Judge Rips USACE over Katrina Failures
The many victims of New Orleans’ “tragically flawed” levees cannot prove that the Army Corps of Engineers caused the system’s failure during Hurricane Katrina—but even “if the levee was designed improperly, the Corps is absolutely immune,” a federal judge has ruled in a blistering order that blasts the agency as unaccountable for its documented failures.
“I feel obligated to note that the bureaucratic behemoth that is the Army Corps of Engineers is virtually unaccountable to the citizens it protects despite the Federal Tort Claims Act,” U.S. District Judge Stanwood R. Duval Jr. wrote in a scathing 39-page Findings of Fact that accompanied his April 12 Judgment in In Re Katrina Canal Breaches Consolidated Litigation.
“The public fisc [treasury] will very possibly be more jeopardized by a lack of accountability than a rare judgment granting relief," the judge concluded.
“The untold billions of dollars of damage incurred by the Greater New Orleans area as a result of the LPV [Lake Pontchartrain and Vicinity] levee failures during Katrina speak eloquently to that point.”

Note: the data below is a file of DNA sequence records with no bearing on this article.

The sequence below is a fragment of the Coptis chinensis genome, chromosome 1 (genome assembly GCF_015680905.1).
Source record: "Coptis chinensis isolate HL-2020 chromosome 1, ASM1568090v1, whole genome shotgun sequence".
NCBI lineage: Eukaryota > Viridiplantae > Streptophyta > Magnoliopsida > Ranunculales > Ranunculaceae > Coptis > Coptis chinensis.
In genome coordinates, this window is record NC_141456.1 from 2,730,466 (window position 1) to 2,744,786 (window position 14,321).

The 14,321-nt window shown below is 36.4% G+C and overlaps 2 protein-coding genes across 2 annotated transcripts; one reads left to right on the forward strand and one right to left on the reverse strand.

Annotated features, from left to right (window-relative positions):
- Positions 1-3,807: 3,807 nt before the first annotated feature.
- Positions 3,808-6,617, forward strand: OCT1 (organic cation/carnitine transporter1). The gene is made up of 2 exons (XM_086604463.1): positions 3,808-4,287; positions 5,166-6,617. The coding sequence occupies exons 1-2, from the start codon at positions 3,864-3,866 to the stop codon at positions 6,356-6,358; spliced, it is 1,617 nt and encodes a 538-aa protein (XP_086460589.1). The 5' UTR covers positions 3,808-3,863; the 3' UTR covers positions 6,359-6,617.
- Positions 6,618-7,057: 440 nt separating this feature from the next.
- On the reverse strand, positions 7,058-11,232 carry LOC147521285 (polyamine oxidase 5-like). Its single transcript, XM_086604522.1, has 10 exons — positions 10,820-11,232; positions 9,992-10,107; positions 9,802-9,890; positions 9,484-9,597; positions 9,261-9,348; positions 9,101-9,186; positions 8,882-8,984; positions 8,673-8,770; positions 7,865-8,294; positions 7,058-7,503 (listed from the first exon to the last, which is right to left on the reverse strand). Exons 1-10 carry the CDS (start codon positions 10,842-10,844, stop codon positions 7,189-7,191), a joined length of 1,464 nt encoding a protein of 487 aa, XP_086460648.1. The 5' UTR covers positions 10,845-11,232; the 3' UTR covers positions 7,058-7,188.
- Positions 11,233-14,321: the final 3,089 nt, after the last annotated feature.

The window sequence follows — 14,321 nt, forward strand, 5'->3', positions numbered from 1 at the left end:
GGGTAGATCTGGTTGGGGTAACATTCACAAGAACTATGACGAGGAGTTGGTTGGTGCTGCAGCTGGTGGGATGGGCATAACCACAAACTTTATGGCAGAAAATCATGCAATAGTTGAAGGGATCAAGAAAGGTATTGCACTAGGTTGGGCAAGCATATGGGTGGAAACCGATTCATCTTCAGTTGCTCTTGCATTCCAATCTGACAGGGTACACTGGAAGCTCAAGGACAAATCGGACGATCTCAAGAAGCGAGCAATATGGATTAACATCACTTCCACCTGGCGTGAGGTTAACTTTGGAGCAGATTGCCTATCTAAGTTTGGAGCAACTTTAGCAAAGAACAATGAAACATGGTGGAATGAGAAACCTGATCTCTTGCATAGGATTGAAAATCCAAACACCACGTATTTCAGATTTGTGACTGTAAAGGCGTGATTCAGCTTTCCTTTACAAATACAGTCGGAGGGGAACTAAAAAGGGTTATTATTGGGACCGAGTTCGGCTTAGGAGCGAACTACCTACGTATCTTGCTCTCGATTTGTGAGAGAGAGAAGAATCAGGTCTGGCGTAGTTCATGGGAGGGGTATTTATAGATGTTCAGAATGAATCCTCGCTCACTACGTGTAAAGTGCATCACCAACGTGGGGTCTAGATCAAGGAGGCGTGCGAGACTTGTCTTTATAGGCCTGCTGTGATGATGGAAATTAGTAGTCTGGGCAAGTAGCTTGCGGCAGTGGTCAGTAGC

8 Years of Lawsuits
Duval has presided over eight years’ of litigation stemming from the failure of levees and floodwalls during Hurricane Katrina, the nation’s costliest natural disaster and one of deadliest.
Fifty-three levee breaches were reported in the New Orleans area during the hurricane, which killed more than 1,800 people.
The current case, filed by six Katrina victims and their families, attempted to blame the U.S. Army Corps of Engineers and its contractor, Washington Group International Inc., for the breaches of the East Bank Industrial Area floodwall that catastrophically flooded New Orleans’ Lower Ninth Ward on the morning of Aug. 29, 2005.
Acknowledging that this will probably be his final Katrina case, Duval found that the plaintiffs could not prove that the Corps and contractor were directly responsible for the breaches in the floodwall, which ran along the east bank of the Industrial Canal.
Satellite images show the levee breaks in the Industrial Canal. In all, 53 breaches were reported in levees across the New Orleans metropolitan area and St. Bernard's Parish.
But far from exonerating the 38,000-member Corps—the world’s largest public engineering and construction agency—the judge used the occasion to fire a scorching parting shot at the centuries-old institution.